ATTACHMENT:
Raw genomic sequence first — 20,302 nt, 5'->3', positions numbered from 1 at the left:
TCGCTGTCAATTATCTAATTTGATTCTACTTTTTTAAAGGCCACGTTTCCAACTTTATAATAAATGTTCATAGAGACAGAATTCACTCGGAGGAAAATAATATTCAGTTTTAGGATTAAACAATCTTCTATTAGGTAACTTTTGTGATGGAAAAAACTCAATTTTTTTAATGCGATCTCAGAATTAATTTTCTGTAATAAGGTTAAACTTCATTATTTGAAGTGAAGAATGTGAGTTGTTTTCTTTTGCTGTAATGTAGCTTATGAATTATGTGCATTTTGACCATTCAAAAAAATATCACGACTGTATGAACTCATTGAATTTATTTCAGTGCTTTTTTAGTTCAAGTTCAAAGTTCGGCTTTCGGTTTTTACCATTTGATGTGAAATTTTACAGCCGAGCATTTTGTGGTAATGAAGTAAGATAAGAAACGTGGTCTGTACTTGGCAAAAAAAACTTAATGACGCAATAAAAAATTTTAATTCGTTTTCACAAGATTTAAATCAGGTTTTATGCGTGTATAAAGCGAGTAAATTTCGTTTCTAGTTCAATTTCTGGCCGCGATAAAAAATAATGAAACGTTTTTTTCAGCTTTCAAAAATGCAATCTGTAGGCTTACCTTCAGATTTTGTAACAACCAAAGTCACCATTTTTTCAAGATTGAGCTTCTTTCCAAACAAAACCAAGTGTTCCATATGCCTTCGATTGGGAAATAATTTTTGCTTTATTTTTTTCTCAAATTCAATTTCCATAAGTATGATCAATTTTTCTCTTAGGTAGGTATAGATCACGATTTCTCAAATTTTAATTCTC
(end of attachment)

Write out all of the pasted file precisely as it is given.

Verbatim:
Raw genomic sequence first — 20,302 nt, 5'->3', positions numbered from 1 at the left:
TCGCTGTCAATTATCTAATTTGATTCTACTTTTTTAAAGGCCACGTTTCCAACTTTATAATAAATGTTCATAGAGACAGAATTCACTCGGAGGAAAATAATATTCAGTTTTAGGATTAAACAATCTTCTATTAGGTAACTTTTGTGATGGAAAAAACTCAATTTTTTTAATGCGATCTCAGAATTAATTTTCTGTAATAAGGTTAAACTTCATTATTTGAAGTGAAGAATGTGAGTTGTTTTCTTTTGCTGTAATGTAGCTTATGAATTATGTGCATTTTGACCATTCAAAAAAATATCACGACTGTATGAACTCATTGAATTTATTTCAGTGCTTTTTTAGTTCAAGTTCAAAGTTCGGCTTTCGGTTTTTACCATTTGATGTGAAATTTTACAGCCGAGCATTTTGTGGTAATGAAGTAAGATAAGAAACGTGGTCTGTACTTGGCAAAAAAAACTTAATGACGCAATAAAAAATTTTAATTCGTTTTCACAAGATTTAAATCAGGTTTTATGCGTGTATAAAGCGAGTAAATTTCGTTTCTAGTTCAATTTCTGGCCGCGATAAAAAATAATGAAACGTTTTTTTCAGCTTTCAAAAATGCAATCTGTAGGCTTACCTTCAGATTTTGTAACAACCAAAGTCACCATTTTTTCAAGATTGAGCTTCTTTCCAAACAAAACCAAGTGTTCCATATGCCTTCGATTGGGAAATAATTTTTGCTTTATTTTTTTCTCAAATTCAATTTCCATAAGTATGATCAATTTTTCTCTTAGGTAGGTATAGATCACGATTTCTCAAATTTTAATTCTC